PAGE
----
An area of college football dynamics that’s important to understand is depth. This doesn’t refer to how many star players a team has, but whether a team is stocked or thin with above-average players at a lot of positions.
Large schools with a long tradition of winning football are usually heavy with depth. These would include Tennessee, Florida State, Notre Dame, USC, Nebraska and Texas. For the most part, these teams have little trouble recruiting a lot of talent and have athletic budgets and scholarships that allow them to stockpile their teams.
This gives them an edge when players get hurt and they have a quality reserve to plug in. If a smaller school that likes to run the ball has two talented offensive linemen that get hurt, limited depth could severely alter their offensive production.
Last year, the Air Force defense was racked by injuries. The Falcons gave up 20 and 25 ppg in 1999 and 2000, but the injuries and limited depth caused them to give up 32 ppg in 2001. Air Force went 1-1 ATS to start the season, but went 2-7 ATS down the stretch.
Most schools don’t have the gridiron tradition to attract lots of talent, hence they often lack depth. In recent years, they include Duke, Northwestern, Kansas, Vanderbilt, Indiana and Arizona State.
What can happen is that in September, small school teams can give the appearance of being competitive, but as October and November roll around, they begin to play much worse, straight up and against the spread.
It’s partly because everyone is healthy in September. But football is such a violent, physical game, players get banged up with injuries and either miss playing time or are not at 100 percent.
Schools lacking depth are at a big disadvantage as the talent level on the bench drops significantly when compared to big-name schools. They can’t plug in equally effective players as the starters get banged up.
Kansas was a good example of this last season. The Jayhawks were very competitive through the first week of October. Kansas lost 27-16 at Colorado as a 25-point dog and then pulled a 34-31 upset at Texas Tech as a +13 road dog.
The linesmakers adjusted, assuming Kansas was better than expected, as the Jayhawks hit a tough October/November stretch that included Big 12 matchups against Oklahoma, K-State, Nebraska and Texas. Kansas went 1-6 ATS to end the season, covering only in the season-finale against Wyoming.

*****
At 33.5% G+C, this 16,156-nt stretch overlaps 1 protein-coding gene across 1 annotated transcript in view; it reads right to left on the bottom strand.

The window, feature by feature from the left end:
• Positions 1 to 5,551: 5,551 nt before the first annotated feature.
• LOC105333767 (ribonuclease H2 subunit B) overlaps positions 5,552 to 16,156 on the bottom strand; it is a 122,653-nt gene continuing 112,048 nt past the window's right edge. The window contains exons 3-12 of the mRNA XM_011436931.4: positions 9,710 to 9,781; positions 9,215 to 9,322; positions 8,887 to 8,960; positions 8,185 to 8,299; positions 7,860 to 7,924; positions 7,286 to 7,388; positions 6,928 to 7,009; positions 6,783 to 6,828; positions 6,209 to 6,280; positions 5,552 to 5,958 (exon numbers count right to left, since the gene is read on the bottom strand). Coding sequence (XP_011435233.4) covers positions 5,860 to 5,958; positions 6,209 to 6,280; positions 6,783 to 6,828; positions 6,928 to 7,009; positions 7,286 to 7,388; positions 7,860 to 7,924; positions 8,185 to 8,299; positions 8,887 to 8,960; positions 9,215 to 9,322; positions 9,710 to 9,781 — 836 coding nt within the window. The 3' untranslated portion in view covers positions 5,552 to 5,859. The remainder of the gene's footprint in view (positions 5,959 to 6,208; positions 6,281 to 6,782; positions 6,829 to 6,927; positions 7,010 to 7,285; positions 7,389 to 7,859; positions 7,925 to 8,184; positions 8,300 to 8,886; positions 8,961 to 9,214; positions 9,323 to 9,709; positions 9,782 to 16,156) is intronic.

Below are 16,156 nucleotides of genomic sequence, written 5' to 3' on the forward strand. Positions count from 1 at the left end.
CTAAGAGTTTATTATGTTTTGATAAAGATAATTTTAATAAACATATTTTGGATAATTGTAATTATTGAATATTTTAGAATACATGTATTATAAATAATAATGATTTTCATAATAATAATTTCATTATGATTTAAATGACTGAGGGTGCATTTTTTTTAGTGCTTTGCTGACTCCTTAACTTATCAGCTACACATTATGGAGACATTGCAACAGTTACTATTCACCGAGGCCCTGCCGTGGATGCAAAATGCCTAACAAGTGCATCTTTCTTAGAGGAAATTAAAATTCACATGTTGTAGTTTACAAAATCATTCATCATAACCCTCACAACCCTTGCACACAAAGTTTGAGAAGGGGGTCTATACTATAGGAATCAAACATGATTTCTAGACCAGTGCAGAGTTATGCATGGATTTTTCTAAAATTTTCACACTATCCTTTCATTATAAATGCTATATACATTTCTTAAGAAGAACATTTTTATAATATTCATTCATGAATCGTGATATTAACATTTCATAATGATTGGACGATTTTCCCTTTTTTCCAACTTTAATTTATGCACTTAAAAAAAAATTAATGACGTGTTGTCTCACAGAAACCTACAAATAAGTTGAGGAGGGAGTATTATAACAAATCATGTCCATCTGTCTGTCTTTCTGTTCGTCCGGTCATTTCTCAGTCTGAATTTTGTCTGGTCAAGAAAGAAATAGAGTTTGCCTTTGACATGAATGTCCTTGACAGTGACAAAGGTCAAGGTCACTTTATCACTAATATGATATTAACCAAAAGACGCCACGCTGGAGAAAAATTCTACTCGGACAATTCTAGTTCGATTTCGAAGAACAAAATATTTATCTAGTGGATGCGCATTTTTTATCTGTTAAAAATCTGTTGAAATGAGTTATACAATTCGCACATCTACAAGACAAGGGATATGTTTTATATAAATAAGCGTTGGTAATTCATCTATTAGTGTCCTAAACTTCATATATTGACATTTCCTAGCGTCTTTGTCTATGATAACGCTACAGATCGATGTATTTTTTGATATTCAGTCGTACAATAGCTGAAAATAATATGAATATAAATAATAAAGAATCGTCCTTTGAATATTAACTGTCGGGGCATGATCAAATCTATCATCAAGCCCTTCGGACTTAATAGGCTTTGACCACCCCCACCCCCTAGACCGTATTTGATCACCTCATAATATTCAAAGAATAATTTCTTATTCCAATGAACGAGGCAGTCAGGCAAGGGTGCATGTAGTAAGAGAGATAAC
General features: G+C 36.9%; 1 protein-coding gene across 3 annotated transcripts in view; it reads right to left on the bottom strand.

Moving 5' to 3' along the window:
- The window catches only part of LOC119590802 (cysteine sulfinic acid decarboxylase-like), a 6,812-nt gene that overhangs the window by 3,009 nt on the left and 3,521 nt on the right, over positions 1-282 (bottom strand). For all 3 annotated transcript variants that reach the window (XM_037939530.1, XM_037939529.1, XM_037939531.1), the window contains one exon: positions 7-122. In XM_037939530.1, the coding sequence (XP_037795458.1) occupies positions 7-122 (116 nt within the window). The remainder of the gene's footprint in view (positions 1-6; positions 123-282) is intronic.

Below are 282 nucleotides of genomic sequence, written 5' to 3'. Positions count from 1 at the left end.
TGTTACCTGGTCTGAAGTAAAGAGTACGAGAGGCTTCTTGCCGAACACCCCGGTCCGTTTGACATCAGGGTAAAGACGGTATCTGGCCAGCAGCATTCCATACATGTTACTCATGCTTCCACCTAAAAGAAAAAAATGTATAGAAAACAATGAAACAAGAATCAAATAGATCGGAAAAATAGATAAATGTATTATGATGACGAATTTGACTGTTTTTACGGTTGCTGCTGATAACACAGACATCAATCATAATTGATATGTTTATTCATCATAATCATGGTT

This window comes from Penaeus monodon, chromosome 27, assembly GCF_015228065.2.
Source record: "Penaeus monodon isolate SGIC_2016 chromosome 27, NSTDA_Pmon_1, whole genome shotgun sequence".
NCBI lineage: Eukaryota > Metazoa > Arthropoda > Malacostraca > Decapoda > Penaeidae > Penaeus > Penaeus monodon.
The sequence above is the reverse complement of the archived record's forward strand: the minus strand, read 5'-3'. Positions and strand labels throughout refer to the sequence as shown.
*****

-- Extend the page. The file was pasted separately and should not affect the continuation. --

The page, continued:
The lack of depth was evident as Kansas lost consecutive games by scores of 51-7, 59-0 and 49-7.
Already this season we’ve seen teams such as Missouri, Cal and Duke pull early-season upsets. Are they for real or will their lack of depth begin to catch up with them? Duke: The Blue Devils may already be wilting.
Duke opened the season with a 23-16 upset of East Carolina as a two-TD underdog. That win ended a 23-game losing streak that stretched back to 1999. But the Devils were pounded by Louisville 40-3 and lost to a poor Northwestern bunch.
Duke is currently in the middle of a road trip where they play four of five games away from home. Duke went 1-1 ATS to start last season before going 1-8 ATS down the stretch. They won’t go winless this season, but they may have a similar slide to end the season with limited depth playing a role.
Missouri started the year 2-0 SU/ATS, led by talented redshirt freshman QB Brad Smith. Smith had 152 yards passing and 138 yards rushing in a 33-20 upset of Illinois as a +7Â½-point dog. But Missouri was routed 51-28 at Bowling Green as a favorite and October brings a three-game stretch against Oklahoma, Nebraska and Texas Tech. Even with the upset of Illinois, Missouri is 2-18 SU and 7-13 ATS as a dog since 1999.
California was 1-10 SU, 3-8 ATS last year, but has a new attitude under first-year coach Jeff Tedford. Cal went 3-0 SU/ATS, outscoring teams by a 50-19 average before losing to Air Force. Tedford has the reputation as an offensive wizard, and Cal is averaging over four more touchdowns per game than last year (18 ppg in 2001).
Cal pulled the biggest surprise of the season with a 46-22 shocker at Michigan State as a two-TD dog. Cal hasn’t had a winning season since 1993, but if injuries and limited depth don’t play havoc with them, the Bears may end that losing skid.
This is why injury reports are so important for analyzing and handicapping games. If a famous football school loses several players to injuries, they may have the depth to plug in and not miss a beat.
It’s common to see small schools with less depth go on a SU and ATS slide after the first month of the season.